To help professionals explore the activity needs, characteristics, and preferences of dyads, we developed a set of indicators for referral on the basis of the findings of the qualitative study. The set of 31 indicators was divided into five themes: ‘Need for activities’, ‘Timing and openness’, ‘Lifestyle’, ‘Doing things apart or together’ and ‘Meaning of activities’ (Table 1).

Table 1 Presence of indicators in needs-assessment

The theme ‘Need for activities’ appeared to be the central theme, and the other themes provide guidance for determining the type of activities that may be most appropriate. The indicators of ‘Timing and Openness’ are related to acceptance and readiness for interventions that make use of adaptations of activities and environment, and encourage changing daily routines. The ‘Lifestyle’ indicators facilitate choosing the type of activities that motivate the dyad. The indicators of ‘Doing things apart or together’ relate to preferences and routines of a dyad in their relationship and to the changing interdependence between the PWD and informal caregiver. The indicators concerning the ‘Meaning of activities’ may help in identifying the goals and objectives that are important to the dyad, such as having a fixed routine in the day, just passing time doing something at hand, being physically active, maintaining social contacts, maintaining independency, addressing safety inside and outside the house, or addressing physical limitations that hinder activities. A panel of clinicians recognised most of the indicators in their clinical practices [25]. The panel confirmed that needs assessment is a multi-layered process in which needs and preferences often have to be coaxed out of the dyad’s stories [25]. To explore the usability of the indicators in clinical practice, the current study investigated how PWDs and their informal caregivers talked about the indicators in needs assessments and how professionals identified these needs and preferences. Our research goal was to explore the usefulness of indicators in assessing the activity needs of community-dwelling people with dementia and their informal caregivers for appropriate referral to activating interventions.

Methods

Study design

We used a qualitative approach to identify needs, preferences, and characteristics as described in the indicators [26]. Latent needs and preferences can be interpreted from the stories told in the interviews [27]. For this study, we used data collected for the VitaDem project in our secondary analysis. The integral needs-driven approach developed in the 3-year VitaDem project (2015–2018) was intended to enhance functional independence and social inclusion of community-dwelling PWDs and their informal caregivers [28,29,30]. The purpose of the needs assessment in the VitaDem project was to reveal individual needs and the dyad’s shared needs of self-sufficiency, vitality, and social inclusion. Needs to maintain daily activities were part of the semi-structured needs-assessment interviews, by dementia case managers. The level of education of the dementia case managers was comparable to higher professional education, completed with clinical experience (1–25 years). For this project they were trained to explore the stories of the PWDs and caregivers in depth and to avoid giving solutions before exploration. The PWDs and caregivers were interviewed separately in their homes. A multi-disciplinary case conference followed for discussion of the principal needs and wishes of the dyad and brainstorming about the most appropriate tailored interventions, after clarification of these needs and wishes.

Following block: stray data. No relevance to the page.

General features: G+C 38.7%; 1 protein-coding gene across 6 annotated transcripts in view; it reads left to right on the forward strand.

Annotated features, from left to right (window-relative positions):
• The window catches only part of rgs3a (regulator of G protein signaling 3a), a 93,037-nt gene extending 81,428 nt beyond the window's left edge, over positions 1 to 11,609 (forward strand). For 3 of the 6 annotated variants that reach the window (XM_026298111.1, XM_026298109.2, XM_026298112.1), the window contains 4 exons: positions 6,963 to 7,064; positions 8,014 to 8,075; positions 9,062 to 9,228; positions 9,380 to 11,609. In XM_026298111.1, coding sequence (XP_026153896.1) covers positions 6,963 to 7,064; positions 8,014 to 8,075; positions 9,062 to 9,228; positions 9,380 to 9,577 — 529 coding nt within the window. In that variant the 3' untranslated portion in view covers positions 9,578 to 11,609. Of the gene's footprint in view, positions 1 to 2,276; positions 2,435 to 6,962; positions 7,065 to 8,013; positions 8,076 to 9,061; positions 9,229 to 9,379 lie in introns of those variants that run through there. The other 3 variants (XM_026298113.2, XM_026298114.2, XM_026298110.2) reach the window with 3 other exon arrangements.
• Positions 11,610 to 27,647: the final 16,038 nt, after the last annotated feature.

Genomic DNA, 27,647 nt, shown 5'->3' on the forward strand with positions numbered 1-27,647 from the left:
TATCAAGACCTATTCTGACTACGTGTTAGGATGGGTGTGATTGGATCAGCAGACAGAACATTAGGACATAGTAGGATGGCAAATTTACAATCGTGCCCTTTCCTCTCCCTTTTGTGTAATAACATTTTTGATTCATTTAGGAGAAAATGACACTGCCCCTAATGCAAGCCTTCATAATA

Ethical considerations

The Medical Ethics Review Committee of the Erasmus Medical Center, the Netherlands, gave their ethical approval for the VitaDem project (MEC-2015-028). The PWDs and informal caregivers consented to audio recording of the interviews and anonymous use of the data for research.

Data and study population

Our analysis included transcripts of the two interviews for each dyad and the first part of the case conference, in which the case manager answered questions to clarify dyads’ needs. Complete data with the needs assessments of 20 dyads were available.